Home > Blog

When pleading to a criminal case, it is so important to use proper language. So many of my clients ask me what is the difference between pleading no contest vs. guilty.

First, what is a plea?

A plea is a client’s formal response to the Court of the charges made against them—a person can plead NOT GUILTY, GUILTY or NO CONTEST. No contest essentially tells the Court that the client does not admit guilt, but that the facts in the charge are true. The Court will advise in open court that a no contest plea has the same effect as a guilty plea EXCEPT when it comes to two very important issues:

• FIRST: Civil claims…a NO CONTEST plea cannot be used against the person in a civil proceeding. This is so important especially if a client is getting sued in civil court for an accident that was charged in criminal court.

• SECOND: Immigration issues, YES, a simple NO CONTEST Plea can help in immigration cases where someone is renewing their application to stay in the country.

There are so many consequences to admitting a charge: From Civil Court, immigration proceedings, employment, and licensing issues. That is why it is absolutely essential to protect yourself with an attorney who understands the criminal process inside and out.

When my client was charged with a serious DUI that had injured a mother of two, he was confused and scared about how to properly proceed. After careful analysis and investigation, he decided to plead no contest. By doing so, he protected himself from the victim using his plea against him in civil court. If he had pleaded guilty, the civil court could use his plea against him, which would have had serious consequences in his civil suit. My client ended up saving hundreds of thousands of dollars because of his skilled representation.

I will never forget defending a client who was arrested for a drug charge. The client was properly Mirandized by the officer who arrested him. My client was an intelligent man…he was kind, educated and a hard worker. He was a recreational drug user who understood his rights and the importance of his rights. What my client did not realize is that if he had just kept quiet and invoked his right to remain silent, the officers would have never been able to file the case against him. My client was scared, confused and had never been arrested before. He thought. Just be honest, never realizing that the information he gave was used against him in a court of law.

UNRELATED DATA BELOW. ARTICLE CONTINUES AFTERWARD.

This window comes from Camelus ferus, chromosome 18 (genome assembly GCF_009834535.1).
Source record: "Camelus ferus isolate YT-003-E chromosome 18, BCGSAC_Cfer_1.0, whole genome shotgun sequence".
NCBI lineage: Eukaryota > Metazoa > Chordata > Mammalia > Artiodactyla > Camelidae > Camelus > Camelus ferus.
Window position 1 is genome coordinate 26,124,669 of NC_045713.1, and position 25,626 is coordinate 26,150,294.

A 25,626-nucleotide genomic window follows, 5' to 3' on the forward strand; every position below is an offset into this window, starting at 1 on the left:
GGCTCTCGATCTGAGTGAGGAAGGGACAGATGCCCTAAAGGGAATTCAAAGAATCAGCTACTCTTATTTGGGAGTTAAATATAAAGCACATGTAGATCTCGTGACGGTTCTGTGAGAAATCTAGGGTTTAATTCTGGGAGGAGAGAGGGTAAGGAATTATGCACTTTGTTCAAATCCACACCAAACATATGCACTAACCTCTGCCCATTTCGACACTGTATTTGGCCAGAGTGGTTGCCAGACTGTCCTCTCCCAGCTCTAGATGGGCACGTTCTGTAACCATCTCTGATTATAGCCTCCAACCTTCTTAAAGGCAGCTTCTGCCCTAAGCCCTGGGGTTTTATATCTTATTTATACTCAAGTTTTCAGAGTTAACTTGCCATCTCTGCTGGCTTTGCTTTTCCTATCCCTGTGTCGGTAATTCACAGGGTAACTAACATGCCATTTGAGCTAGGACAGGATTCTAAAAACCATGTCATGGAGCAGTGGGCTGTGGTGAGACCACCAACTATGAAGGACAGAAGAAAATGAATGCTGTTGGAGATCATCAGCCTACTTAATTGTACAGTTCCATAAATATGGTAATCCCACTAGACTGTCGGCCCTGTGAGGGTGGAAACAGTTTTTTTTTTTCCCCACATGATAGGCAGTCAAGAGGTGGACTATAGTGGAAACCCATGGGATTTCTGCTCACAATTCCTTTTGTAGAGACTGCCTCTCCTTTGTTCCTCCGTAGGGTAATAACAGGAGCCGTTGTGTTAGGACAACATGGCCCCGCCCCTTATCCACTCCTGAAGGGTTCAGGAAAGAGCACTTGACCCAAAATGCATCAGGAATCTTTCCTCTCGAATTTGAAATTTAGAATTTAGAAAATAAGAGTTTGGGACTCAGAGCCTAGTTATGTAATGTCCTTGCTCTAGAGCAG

So, what are the Miranda Rights? First, the law itself: In 1966, the U.S. Supreme Court decided the case of Miranda v. Arizona, 384 U.S. 436 (1966). The Court declared that whenever a person is taken into police custody, before any officer questions them, he or she must be told of their Fifth Amendment right to remain silent–why you may ask? To prevent the individual from incriminating themselves–in fact Miranda states that officers must tell the person being arrested anything they say CAN and WILL be used against them. As a result of the Miranda decision, as countless movies and television shows use, this is what Officers must tell those who are arrested:

You have the right to remain silent.
Anything you say can and will be used against you in a court of law.
You have the right to an attorney.
If you cannot afford an attorney, one will be appointed for you.
The Miranda v. Arizona decision is so important for if the police fail to advise you of your Miranda Rights, and you have been detained by the Officers, the Court in a hearing called a Miranda Hearing, could get those statements tossed out of the case. Any evidence discovered as a result of that statement or confession will likely also be thrown out of the case as well.

Countless clients have told me Officers would get them to talk by saying, if you just tell us what happened, that will make it better for you, and it is simply not true. Everything you say CAN and IS used against you in a court of law, and any statement made, oral and especially written, makes it harder for your lawyer to defend you and easier for the Prosecution to prove their case. When in a high stress situation when you are arrested, whether you did it or not, STOP TALKING, and request an attorney. The police are not your friends, they are not on your side, they want a strong case against you to make their job easier. When you talk to an attorney, unlike a police officer, your statements stay between you and your attorney. Those statements are used to defend you and protect you–not prove a case against you.

Remember, the Supreme Court decided it is so important people realize their right to remain silent, please when in doubt, STAY QUIET, and contact an attorney immediately to start working on your defense and fighting for you.

Get a FREE legal consultation today

Get Started